It seems coincidental to be posting Larry McMurtry’s semi-autobiographical novel The Last Picture Show on the morning after the Oscars. The 1961 book became the screen play for the 1971 motion picture adaptation starring Cybill Shepherd, Jeff Bridges, Cloris Leachman and Timothy Bottoms as Sonny ( presumably Larry McMurtry). The picture won two Academy Awards with a total of eight nominations and was followed by a sequel based on McMurtry’s novel Texasville. McMurtry grew up in West Texas thus becoming the natural setting for The Last Picture Show. Surely the book is McMurtry’s coming of age in a everybody knows everybody small town with little to do and less to offer.
” Sometimes Sonny felt like he was the only human creature in the town. There was only one car parked on the courthouse square-the night watchman’s old white Nash. A cold norther was singing in off the plains, swirling long ribbons of dust down Main Street, the only street in Thalia with businesses on it. Sonny’s pick up was a 41 Chevrolet, not at its best on cold mornings. In front of the picture show it coughed out and had to be choked for a while but then it stared again and jerked its way to the red light, blowing out spumes of white exhaust that the wind whipped way.”
Enter the cast of characters, buddies, girl friends, oil field rough necks , the pool hall king, the football coach and his unfulfilled wife, Roberta ( Mrs. Popper). “When Sonny kissed Mrs. Popper outside the Legion Hall it seemed to him that the whole spectrum of delicious experience lay suddenly within his grasp.” And so goes this marvelous adventure of growing up i the 1950s in what could be a hundred other American small towns. McMurtry’s brilliance nails nearly every nuance of teens stumbling into adulthood.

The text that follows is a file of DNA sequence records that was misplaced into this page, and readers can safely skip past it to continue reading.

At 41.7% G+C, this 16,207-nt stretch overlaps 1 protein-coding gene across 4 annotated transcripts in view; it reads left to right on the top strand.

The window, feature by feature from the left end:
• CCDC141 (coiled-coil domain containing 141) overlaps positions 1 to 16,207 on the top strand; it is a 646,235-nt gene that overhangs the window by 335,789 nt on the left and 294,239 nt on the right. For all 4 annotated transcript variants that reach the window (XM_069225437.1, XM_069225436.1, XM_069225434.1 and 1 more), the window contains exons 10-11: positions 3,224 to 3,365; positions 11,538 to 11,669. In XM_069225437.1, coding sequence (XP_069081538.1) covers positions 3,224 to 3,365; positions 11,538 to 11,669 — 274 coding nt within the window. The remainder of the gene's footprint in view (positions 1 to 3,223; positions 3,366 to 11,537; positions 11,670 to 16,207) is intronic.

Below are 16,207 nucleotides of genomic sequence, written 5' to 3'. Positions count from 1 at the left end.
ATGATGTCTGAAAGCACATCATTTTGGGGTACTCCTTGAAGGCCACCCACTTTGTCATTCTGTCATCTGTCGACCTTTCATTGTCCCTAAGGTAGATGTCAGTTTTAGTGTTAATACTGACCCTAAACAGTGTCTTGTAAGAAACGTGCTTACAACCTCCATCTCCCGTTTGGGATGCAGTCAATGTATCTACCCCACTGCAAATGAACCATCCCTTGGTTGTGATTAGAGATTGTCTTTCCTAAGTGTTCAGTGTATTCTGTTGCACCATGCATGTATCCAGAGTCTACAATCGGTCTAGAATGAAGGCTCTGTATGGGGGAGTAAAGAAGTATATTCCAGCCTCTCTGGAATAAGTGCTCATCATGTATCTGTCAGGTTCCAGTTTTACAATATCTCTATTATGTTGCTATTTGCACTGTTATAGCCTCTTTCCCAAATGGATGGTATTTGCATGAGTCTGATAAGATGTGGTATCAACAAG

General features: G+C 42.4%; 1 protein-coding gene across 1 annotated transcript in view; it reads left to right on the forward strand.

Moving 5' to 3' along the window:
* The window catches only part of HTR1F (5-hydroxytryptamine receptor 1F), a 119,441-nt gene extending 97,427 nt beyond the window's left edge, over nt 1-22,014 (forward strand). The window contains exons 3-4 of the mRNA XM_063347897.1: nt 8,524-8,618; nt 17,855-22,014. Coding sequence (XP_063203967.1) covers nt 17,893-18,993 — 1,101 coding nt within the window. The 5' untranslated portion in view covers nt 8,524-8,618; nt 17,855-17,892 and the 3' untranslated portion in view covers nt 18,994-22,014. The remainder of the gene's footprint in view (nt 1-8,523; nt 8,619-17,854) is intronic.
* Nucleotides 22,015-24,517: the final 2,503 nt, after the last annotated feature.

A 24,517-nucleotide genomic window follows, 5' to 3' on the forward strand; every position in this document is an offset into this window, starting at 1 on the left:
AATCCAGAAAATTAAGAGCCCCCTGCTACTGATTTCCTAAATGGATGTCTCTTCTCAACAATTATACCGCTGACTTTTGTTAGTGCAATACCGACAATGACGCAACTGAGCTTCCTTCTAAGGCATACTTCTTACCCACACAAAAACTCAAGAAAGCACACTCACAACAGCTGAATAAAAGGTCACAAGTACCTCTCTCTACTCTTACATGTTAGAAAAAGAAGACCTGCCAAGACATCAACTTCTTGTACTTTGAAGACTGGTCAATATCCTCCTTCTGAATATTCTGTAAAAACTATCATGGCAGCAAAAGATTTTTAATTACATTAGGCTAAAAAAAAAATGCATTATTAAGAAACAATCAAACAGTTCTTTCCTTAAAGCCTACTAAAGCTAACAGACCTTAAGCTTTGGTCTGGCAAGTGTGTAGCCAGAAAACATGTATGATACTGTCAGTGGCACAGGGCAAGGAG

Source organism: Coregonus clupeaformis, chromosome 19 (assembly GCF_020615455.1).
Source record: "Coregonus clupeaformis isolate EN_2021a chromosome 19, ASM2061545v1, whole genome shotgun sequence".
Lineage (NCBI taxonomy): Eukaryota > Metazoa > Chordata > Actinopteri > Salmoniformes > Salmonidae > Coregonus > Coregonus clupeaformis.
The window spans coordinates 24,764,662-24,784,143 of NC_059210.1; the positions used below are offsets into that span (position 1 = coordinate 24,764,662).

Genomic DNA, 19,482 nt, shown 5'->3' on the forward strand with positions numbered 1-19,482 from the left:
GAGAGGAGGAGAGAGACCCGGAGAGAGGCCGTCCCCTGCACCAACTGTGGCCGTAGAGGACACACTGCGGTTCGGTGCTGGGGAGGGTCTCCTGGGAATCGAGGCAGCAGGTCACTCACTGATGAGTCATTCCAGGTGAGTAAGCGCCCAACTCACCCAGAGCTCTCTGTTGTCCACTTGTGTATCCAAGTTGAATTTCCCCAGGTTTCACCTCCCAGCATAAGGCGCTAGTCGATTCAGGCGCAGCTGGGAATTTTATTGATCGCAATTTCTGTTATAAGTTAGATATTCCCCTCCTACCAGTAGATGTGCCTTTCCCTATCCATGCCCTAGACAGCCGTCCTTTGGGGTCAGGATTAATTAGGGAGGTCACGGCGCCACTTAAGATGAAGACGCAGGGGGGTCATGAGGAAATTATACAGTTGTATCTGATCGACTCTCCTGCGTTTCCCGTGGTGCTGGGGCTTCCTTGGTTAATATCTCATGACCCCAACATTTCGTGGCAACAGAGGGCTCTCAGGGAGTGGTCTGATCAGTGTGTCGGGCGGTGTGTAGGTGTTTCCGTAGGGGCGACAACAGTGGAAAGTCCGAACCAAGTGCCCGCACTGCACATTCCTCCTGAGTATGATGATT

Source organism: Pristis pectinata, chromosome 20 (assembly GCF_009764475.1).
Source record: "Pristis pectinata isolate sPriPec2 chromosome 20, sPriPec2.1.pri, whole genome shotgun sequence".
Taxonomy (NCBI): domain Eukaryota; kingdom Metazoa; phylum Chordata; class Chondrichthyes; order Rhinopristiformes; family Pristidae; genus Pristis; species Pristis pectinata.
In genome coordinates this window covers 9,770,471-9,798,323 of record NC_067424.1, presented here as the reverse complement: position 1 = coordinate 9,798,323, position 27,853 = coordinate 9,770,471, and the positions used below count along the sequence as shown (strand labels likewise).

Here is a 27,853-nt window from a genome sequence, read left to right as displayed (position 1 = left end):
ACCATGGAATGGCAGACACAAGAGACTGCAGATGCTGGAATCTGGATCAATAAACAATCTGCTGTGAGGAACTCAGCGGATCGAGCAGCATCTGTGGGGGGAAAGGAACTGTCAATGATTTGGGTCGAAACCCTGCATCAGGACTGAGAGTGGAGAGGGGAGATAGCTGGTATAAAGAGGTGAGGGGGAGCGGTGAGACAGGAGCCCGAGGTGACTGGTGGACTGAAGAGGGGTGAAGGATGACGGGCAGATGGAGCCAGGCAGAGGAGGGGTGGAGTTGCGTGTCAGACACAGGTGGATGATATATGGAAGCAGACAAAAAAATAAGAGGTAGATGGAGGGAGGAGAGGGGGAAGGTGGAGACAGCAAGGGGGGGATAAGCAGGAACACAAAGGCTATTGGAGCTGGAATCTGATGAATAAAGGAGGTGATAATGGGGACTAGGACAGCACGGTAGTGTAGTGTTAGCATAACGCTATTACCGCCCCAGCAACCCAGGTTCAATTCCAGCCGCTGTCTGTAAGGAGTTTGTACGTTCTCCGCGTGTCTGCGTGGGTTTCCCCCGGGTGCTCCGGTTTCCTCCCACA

It is fitting that we post The Last Picture Show during Oscar week. McMurtry is the author of some 40 screenplays including Lonesome Dove and he co-authored the screen play for Brokeback Mountain. He has also written thirty highly acclaimed novels including Lonesome Dove for which he won the 1986 Pulitzer Prize for fiction. The book was the basis of the TV series and the blockbuster motion picture of the same name. Search goordonsgoodreads.com for overviews of McMurtry’s other great series of books on the American West.